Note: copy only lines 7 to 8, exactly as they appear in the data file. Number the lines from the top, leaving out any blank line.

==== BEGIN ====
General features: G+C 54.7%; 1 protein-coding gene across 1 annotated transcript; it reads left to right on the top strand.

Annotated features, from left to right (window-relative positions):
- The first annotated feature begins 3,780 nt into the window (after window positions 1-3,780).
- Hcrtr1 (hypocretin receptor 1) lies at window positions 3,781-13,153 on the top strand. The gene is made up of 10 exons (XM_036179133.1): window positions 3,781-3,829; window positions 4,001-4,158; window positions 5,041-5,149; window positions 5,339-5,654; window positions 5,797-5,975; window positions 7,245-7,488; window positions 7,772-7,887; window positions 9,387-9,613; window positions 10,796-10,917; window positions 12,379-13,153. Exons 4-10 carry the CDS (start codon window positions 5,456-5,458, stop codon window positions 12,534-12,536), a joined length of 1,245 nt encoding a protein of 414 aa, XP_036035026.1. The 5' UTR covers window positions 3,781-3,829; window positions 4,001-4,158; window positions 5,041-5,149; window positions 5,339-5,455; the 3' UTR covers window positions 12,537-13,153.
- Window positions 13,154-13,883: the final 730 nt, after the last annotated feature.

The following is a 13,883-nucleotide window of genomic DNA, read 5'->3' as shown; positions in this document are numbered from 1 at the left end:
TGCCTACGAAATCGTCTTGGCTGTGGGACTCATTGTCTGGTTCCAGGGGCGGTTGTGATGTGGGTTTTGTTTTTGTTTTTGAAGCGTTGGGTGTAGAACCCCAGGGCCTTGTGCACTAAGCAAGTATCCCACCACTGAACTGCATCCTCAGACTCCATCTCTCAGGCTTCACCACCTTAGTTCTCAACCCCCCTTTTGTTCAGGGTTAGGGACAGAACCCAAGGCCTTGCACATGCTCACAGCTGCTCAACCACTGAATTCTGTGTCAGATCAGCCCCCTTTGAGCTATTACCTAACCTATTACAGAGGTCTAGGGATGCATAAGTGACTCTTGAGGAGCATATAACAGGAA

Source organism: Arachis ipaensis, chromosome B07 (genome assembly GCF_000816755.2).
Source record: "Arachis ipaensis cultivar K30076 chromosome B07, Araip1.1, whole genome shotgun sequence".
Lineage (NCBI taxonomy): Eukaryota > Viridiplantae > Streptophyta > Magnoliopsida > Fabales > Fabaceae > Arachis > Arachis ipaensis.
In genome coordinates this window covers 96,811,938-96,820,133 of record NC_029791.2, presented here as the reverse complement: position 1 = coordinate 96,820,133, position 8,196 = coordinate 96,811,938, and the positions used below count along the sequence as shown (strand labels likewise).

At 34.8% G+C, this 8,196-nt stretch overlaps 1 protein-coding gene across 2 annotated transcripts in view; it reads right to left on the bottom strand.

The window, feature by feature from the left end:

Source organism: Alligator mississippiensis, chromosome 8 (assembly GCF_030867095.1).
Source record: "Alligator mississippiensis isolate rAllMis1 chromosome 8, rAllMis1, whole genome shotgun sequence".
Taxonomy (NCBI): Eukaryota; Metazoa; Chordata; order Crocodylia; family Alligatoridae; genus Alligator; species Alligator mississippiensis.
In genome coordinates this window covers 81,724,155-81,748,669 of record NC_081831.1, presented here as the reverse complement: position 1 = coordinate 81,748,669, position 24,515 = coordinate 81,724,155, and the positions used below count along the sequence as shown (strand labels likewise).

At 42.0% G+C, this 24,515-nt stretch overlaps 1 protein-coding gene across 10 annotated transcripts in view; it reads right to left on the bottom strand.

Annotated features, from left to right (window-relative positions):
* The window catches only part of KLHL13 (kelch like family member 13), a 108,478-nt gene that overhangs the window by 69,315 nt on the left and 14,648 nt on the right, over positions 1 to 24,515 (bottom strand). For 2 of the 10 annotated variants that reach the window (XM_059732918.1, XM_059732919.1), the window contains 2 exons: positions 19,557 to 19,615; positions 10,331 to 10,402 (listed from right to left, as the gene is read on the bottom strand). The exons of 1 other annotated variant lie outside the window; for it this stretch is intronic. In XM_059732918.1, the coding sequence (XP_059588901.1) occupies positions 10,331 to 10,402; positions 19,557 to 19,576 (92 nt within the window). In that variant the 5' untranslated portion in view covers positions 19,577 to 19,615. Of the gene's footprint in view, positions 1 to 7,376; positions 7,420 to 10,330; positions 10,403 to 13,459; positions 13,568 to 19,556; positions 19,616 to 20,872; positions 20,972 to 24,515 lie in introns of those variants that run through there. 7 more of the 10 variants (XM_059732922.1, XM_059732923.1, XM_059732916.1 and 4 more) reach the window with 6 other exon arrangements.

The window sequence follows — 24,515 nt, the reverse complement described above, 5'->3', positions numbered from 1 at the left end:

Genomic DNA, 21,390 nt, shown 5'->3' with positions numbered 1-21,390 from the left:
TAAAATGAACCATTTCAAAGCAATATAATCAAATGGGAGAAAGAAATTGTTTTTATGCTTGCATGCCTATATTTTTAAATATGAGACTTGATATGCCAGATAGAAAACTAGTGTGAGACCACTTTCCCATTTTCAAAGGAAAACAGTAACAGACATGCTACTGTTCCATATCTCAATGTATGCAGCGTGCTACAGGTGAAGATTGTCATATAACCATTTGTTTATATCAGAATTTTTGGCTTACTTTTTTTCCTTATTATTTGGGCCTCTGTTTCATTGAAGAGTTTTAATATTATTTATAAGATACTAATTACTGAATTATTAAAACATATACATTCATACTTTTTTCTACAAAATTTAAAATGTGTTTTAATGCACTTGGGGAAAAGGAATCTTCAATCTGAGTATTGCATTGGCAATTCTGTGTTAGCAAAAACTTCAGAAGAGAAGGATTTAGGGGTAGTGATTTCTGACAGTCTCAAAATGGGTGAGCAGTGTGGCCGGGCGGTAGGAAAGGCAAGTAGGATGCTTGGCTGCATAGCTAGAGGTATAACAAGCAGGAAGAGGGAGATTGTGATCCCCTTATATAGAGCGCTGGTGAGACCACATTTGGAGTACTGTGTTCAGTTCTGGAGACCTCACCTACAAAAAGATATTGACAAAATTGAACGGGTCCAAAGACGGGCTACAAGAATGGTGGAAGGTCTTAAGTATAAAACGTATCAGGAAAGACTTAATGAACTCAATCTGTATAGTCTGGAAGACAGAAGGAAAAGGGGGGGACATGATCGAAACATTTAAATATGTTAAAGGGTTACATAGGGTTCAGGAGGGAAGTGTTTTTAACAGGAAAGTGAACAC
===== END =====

TGCCTACGAAATCGTCTTGGCTGTGGGACTCATTGTCTGGTTCCAGGGGCGGTTGTGATGTGGGTTTTGTTTTTGTTTTTGAAGCGTTGGGTGTAGAACCCCAGGGCCTTGTGCACTAAGCAAGTATCCCACCACTGAACTGCATCCTCAGACTCCATCTCTCAGGCTTCACCACCTTAGTTCTCAACCCCCCTTTTGTTCAGGGTTAGGGACAGAACCCAAGGCCTTGCACATGCTCACAGCTGCTCAACCACTGAATTCTGTGTCAGATCAGCCCCCTTTGAGCTATTACCTAACCTATTACAGAGGTCTAGGGATGCATAAGTGACTCTTGAGGAGCATATAACAGGAA

Source organism: Arachis ipaensis, chromosome B07 (genome assembly GCF_000816755.2).